Use of re-cycled water and health hazards
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Amerasinghe, Priyanie H. 2009. Use of re-cycled water and health hazards. Presented at the Staff Training Program on Water and Health, organised by Crossing Boundaries Project - SaciWATERs, 16-23 February 2009. 4p.
Permanent link to this item: http://hdl.handle.net/10568/41547
Water is essential for life. World over, there is a growing demand for water resources whether it be for agriculture, industry or domestic use. Population increases adds to this burden, and with nearly half the population projected to live in cities by 2020, competition for water resources is ever increasing. Evidence is also mounting on how this precious commodity will be in short supply in the future, while climate change is influencing its distribution in the most unexpected and unpredictable manner. Given these scenarios, it is prudent and timely to re-look at conservation and re-use strategies of water. Many countries around the world are already using reclaimed water as an alternative source for a wide range of applications, including landscape and agricultural toilet and urinal flushing, industrial processing, wetland restoration and ground water recharge. However, water reclamation and re-use is not without consequences. Human health risks associated with the re-use of recycled water is one of the areas that require closer scrutiny and good planning with guidelines and regulations prior to use. This session looks at the water reuse strategies and associated health risks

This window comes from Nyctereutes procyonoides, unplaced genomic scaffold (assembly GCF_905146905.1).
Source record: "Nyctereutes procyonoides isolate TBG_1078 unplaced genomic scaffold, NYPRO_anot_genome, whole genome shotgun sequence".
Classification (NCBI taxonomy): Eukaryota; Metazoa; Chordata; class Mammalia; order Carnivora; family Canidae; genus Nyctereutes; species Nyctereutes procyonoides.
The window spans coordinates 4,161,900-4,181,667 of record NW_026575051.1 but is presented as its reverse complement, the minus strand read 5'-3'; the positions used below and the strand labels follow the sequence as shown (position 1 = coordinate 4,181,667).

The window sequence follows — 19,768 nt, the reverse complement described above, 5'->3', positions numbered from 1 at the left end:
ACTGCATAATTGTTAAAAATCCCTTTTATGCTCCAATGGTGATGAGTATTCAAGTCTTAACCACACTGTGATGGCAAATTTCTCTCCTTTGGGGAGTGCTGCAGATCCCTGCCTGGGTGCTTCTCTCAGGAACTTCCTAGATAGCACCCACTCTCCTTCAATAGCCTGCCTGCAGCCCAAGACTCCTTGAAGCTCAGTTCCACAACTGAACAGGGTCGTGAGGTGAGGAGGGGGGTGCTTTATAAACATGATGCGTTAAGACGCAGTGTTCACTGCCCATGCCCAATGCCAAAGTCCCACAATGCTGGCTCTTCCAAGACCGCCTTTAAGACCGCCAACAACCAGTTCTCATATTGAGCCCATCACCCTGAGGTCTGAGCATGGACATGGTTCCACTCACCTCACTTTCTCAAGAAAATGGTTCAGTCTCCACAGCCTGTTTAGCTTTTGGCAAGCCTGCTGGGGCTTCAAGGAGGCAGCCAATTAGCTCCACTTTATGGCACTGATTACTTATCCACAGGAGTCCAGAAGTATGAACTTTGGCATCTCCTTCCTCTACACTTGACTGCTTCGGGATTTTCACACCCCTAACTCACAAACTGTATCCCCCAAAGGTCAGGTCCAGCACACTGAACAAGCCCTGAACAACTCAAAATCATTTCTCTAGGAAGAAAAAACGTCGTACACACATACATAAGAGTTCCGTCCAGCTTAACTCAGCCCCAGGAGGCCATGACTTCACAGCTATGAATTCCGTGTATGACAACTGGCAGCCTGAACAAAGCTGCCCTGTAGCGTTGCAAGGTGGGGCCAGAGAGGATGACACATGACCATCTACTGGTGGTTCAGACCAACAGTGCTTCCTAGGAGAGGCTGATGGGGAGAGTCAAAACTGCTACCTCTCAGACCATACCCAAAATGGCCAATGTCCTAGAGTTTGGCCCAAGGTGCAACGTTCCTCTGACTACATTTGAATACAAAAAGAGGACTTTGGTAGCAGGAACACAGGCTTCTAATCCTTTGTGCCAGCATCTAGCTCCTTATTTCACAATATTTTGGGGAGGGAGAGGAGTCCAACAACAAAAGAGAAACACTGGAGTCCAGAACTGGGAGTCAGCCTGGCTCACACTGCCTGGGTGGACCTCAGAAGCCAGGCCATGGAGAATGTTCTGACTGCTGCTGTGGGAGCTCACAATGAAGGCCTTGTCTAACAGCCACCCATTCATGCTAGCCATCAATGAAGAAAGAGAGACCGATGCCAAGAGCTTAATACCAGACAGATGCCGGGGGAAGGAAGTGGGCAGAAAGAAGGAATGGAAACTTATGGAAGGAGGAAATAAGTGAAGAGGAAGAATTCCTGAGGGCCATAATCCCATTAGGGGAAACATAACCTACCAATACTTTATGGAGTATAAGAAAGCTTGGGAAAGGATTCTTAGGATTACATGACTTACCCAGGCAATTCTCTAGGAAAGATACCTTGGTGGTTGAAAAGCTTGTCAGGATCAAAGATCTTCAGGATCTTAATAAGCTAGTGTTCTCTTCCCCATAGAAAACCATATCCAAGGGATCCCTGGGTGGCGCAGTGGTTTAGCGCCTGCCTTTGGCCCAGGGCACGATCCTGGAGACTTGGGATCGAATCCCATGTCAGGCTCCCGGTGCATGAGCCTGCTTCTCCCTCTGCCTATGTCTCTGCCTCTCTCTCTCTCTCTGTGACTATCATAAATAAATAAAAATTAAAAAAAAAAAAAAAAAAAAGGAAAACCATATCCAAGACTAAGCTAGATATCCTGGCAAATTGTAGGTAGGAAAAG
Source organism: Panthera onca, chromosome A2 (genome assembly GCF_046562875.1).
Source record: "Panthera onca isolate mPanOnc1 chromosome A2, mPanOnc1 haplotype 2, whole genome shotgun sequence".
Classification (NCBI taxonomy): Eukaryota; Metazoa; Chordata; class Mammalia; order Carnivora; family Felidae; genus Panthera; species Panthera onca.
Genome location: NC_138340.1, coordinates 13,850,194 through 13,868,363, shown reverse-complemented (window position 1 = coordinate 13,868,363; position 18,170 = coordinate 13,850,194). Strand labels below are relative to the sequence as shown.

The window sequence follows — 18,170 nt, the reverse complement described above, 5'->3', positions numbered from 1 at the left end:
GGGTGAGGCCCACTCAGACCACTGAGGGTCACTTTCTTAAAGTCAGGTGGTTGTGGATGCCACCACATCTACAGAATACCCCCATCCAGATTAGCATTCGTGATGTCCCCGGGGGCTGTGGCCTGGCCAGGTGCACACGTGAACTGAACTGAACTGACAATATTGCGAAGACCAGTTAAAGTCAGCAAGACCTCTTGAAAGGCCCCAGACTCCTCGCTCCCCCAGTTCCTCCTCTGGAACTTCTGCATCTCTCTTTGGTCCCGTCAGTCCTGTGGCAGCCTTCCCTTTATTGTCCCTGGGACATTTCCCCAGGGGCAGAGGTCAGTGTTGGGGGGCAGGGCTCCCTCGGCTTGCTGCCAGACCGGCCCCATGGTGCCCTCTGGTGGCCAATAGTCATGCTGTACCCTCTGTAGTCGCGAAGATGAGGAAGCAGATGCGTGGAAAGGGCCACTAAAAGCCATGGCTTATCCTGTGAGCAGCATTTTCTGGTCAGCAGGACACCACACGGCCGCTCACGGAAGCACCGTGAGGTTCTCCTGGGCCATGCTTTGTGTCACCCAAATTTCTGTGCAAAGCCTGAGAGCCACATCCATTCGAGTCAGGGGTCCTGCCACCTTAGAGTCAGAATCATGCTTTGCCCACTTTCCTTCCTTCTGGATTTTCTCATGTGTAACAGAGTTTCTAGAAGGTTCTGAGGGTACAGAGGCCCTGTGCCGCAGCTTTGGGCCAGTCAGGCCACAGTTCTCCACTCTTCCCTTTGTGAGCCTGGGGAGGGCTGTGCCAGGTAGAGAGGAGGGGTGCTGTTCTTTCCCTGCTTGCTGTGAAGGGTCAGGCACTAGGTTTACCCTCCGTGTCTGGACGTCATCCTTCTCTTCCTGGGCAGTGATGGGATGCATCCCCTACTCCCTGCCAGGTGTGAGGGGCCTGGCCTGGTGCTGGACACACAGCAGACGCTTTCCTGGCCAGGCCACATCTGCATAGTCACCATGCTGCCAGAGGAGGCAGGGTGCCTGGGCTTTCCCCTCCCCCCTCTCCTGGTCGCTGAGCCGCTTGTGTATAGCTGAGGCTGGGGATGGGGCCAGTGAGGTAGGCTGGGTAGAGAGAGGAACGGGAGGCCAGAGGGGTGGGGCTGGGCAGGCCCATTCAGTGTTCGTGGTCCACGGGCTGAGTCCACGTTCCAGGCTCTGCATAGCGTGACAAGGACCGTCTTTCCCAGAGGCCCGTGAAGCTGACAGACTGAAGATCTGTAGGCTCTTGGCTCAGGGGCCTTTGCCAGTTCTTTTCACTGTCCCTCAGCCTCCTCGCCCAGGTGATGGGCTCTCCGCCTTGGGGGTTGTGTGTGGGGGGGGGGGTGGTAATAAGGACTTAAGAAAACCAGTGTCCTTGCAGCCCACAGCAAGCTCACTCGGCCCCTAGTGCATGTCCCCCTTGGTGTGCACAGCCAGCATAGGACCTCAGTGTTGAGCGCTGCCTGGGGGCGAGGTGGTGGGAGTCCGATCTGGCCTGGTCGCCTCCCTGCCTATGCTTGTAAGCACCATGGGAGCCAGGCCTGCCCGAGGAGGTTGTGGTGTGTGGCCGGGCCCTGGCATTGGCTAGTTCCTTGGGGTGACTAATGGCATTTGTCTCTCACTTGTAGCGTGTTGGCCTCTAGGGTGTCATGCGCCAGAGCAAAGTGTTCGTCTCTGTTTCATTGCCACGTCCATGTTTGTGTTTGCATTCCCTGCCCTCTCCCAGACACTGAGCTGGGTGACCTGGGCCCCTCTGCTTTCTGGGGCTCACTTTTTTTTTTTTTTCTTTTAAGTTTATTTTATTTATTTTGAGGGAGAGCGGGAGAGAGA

Presented at the Staff Training Program on Water and Health, organised by Crossing Boundaries Project - SaciWATERs, 16-23 February 2009